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Among the limited number of other mammals that communicate vocally—including humans, whales, elephants, dolphins, and bats—none are ideal for the laboratory. Mice, by contrast, are small, cheap, and easily genetically modified. Labs routinely delete or add genes to the mouse genome; many transgenic mice can even be ordered from a catalog.
When humans speak, their vocal cords vibrate at different frequencies like the strings on a guitar. People shape those sounds with the lips and tongue to form phonemes—the distinct units of speech—which come together to make syllables, words, and phrases. Mice lack vibrating vocal cords and an articulatory apparatus, but they can still volitionally utter streams of distinct syllables. So Holy sees the mouse as useful for exploring the rudimentary aspects of speech production that mice and men share.
For a study published earlier this year, Holy teamed up with Dennis Drayna, the chief of the genetics of communications disorders section at the National Institutes of Health, to introduce a human stuttering gene mutation into mice. Lo and behold, the mice stuttered too. “I think many people are shocked that the mouse could have much relevance to any human-speech condition,” says Drayna. For speech disorders like stuttering or Tourette syndrome, the problem arises from initiating words rather than thinking them up, so mouse songs are a reasonable proxy.
Currently there’s no cure for stuttering. Psychiatric drugs may be able to help, but so far, FDA-approved versions haven’t made any headway. To get new stuttering drugs to market, animal testing is essential, Drayna says. Stuttering mice now make those experiments possible.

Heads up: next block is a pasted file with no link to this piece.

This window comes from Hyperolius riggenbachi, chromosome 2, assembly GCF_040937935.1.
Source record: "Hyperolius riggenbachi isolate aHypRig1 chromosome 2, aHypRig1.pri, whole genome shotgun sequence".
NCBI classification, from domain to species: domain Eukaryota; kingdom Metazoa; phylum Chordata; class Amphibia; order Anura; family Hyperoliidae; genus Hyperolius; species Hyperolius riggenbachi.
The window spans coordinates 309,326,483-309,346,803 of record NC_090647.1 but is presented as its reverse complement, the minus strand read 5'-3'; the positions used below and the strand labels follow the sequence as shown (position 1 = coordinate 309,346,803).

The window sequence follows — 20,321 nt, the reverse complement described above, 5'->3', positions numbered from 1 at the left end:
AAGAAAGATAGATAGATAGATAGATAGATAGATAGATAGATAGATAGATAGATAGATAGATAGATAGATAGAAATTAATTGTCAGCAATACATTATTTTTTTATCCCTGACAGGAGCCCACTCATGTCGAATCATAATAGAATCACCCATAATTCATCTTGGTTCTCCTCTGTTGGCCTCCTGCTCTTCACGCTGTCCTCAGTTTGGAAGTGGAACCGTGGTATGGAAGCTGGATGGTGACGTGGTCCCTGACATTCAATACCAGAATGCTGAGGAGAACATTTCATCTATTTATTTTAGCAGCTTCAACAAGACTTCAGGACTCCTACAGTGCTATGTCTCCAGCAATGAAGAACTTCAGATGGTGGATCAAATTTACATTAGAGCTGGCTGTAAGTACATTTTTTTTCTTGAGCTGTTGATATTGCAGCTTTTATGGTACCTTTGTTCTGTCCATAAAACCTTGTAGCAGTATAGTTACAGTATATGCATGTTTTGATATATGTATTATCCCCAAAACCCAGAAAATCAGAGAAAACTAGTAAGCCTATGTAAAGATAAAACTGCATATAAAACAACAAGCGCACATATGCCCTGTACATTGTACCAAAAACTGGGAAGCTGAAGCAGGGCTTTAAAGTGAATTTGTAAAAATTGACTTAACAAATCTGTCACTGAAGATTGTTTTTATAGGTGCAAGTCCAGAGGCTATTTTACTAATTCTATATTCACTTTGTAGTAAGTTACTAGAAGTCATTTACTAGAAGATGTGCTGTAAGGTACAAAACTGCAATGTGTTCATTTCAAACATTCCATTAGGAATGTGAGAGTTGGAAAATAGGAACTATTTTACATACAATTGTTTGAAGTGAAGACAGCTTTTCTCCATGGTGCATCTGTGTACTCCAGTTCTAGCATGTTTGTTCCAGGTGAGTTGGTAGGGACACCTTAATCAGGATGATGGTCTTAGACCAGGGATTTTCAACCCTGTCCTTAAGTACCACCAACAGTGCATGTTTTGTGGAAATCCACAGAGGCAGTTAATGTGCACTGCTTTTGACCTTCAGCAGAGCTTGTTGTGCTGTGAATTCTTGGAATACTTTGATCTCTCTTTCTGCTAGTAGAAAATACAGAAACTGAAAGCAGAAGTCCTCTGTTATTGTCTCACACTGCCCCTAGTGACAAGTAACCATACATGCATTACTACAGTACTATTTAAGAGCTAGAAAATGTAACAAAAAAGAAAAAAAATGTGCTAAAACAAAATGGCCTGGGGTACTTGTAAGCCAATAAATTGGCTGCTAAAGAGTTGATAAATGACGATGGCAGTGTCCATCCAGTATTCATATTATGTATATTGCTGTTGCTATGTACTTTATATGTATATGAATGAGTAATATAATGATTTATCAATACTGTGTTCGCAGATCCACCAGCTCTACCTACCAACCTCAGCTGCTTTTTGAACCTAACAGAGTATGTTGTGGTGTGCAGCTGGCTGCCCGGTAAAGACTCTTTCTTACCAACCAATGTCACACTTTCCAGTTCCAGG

Mouse songs aren’t only pertinent to the study of speech initiation. They can also be used to study how complex sequences of speech form from simple building blocks. To examine this notion in mice, the Duke professor of neurobiology Erich Jarvis uses what he calls “sexy songs.” These are relatively elaborate courtship songs males belt out to woo a mate, and the lady mice love them.
Jarvis worked with genetically engineered male mice that expressed a rare genetic mutation on a gene called FOXP2.* Humans who carry a FOXP2 mutation have trouble stringing individual phonemes together to form complex words or sentences. Jarvis discovered that these mutant mice no longer sang their sexy songs, even in the face of a female in heat. Their simple chirps remained normal. It’s essentially the same speech pathology observed in humans with the FOXP2 mutation. His lab published these results in October.
Jarvis takes this as evidence for his more general hypothesis that speech is not all-or-nothing. It evolved gradually, and the rudiments are present even in humans’ distant cousins, the rodents.
Despite promising findings both in his lab and elsewhere, Jarvis, like his peers, is quick to point out that mouse song is not a perfect model for human speech. Most glaringly, unlike humans and some birds, mice have scant abilities to modify their vocalizations through learning. But Jarvis thinks he can change that.
In 2014, Jarvis’s lab published in Science that humans and songbirds both evolved changes in the way certain genes are expressed. These genes are the ones that allow humans and songbirds to alter what they say as a result of experience. Mice lack these evolutionary tweaks, but Jarvis is currently using genetic engineering to add them in. He hopes doing so will make mouse vocalizations more human-like, which would allow mice to serve as better models for human speech.
There are plenty of genetic human speech disorders, and Drayna, Holy’s collaborator, thinks even as-is the mouse could be a reasonable model for many of them. While speech is unique to humans, it is the product of genes that are not unique to humans. Examining the more elaborate social songs may provide new insight into the evolutionary roots of human speech. For instance, some labs house mice together in social groups, and one of Drayna’s colleagues has observed that if you take one of the mice away for a few hours and then return him to the group, the cage bursts into boisterous song to greet him. It’s the most they ever sing.
“You can only imagine what they’re saying,” Drayna says.
* This article originally stated that Jarvis engineered the FOXP2 mice himself. We regret the error.